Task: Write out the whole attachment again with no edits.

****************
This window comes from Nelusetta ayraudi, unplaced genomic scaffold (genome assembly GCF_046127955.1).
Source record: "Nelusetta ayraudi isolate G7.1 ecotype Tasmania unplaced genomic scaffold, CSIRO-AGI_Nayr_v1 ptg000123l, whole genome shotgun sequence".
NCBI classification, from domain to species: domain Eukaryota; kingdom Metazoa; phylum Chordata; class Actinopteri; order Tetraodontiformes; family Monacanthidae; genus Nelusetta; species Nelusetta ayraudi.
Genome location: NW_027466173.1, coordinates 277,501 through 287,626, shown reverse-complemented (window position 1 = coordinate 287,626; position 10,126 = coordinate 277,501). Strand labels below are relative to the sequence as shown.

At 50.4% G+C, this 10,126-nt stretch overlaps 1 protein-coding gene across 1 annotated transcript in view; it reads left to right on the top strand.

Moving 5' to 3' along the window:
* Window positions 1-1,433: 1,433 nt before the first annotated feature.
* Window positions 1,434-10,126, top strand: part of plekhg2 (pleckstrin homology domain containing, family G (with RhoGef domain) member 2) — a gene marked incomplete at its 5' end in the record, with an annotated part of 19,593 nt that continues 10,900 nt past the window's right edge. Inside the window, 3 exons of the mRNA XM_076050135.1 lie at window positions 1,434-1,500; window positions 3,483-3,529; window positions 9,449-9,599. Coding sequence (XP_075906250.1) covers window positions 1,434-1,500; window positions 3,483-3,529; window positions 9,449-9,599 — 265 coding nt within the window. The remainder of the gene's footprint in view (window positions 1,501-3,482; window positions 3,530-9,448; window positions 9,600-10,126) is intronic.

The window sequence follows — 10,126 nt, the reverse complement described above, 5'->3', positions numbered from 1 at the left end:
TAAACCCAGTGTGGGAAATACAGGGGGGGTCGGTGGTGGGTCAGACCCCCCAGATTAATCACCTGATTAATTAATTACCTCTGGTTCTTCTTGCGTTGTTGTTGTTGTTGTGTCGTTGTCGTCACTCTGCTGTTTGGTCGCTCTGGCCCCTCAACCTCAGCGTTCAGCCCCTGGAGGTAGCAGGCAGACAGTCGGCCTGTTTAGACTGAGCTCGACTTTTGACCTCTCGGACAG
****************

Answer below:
This window comes from Nelusetta ayraudi, unplaced genomic scaffold (genome assembly GCF_046127955.1).
Source record: "Nelusetta ayraudi isolate G7.1 ecotype Tasmania unplaced genomic scaffold, CSIRO-AGI_Nayr_v1 ptg000123l, whole genome shotgun sequence".
NCBI classification, from domain to species: domain Eukaryota; kingdom Metazoa; phylum Chordata; class Actinopteri; order Tetraodontiformes; family Monacanthidae; genus Nelusetta; species Nelusetta ayraudi.
Genome location: NW_027466173.1, coordinates 277,501 through 287,626, shown reverse-complemented (window position 1 = coordinate 287,626; position 10,126 = coordinate 277,501). Strand labels below are relative to the sequence as shown.

At 50.4% G+C, this 10,126-nt stretch overlaps 1 protein-coding gene across 1 annotated transcript in view; it reads left to right on the top strand.

Moving 5' to 3' along the window:
* Window positions 1-1,433: 1,433 nt before the first annotated feature.
* Window positions 1,434-10,126, top strand: part of plekhg2 (pleckstrin homology domain containing, family G (with RhoGef domain) member 2) — a gene marked incomplete at its 5' end in the record, with an annotated part of 19,593 nt that continues 10,900 nt past the window's right edge. Inside the window, 3 exons of the mRNA XM_076050135.1 lie at window positions 1,434-1,500; window positions 3,483-3,529; window positions 9,449-9,599. Coding sequence (XP_075906250.1) covers window positions 1,434-1,500; window positions 3,483-3,529; window positions 9,449-9,599 — 265 coding nt within the window. The remainder of the gene's footprint in view (window positions 1,501-3,482; window positions 3,530-9,448; window positions 9,600-10,126) is intronic.

The window sequence follows — 10,126 nt, the reverse complement described above, 5'->3', positions numbered from 1 at the left end:
TAAACCCAGTGTGGGAAATACAGGGGGGGTCGGTGGTGGGTCAGACCCCCCAGATTAATCACCTGATTAATTAATTACCTCTGGTTCTTCTTGCGTTGTTGTTGTTGTTGTGTCGTTGTCGTCACTCTGCTGTTTGGTCGCTCTGGCCCCTCAACCTCAGCGTTCAGCCCCTGGAGGTAGCAGGCAGACAGTCGGCCTGTTTAGACTGAGCTCGACTTTTGACCTCTCGGACAG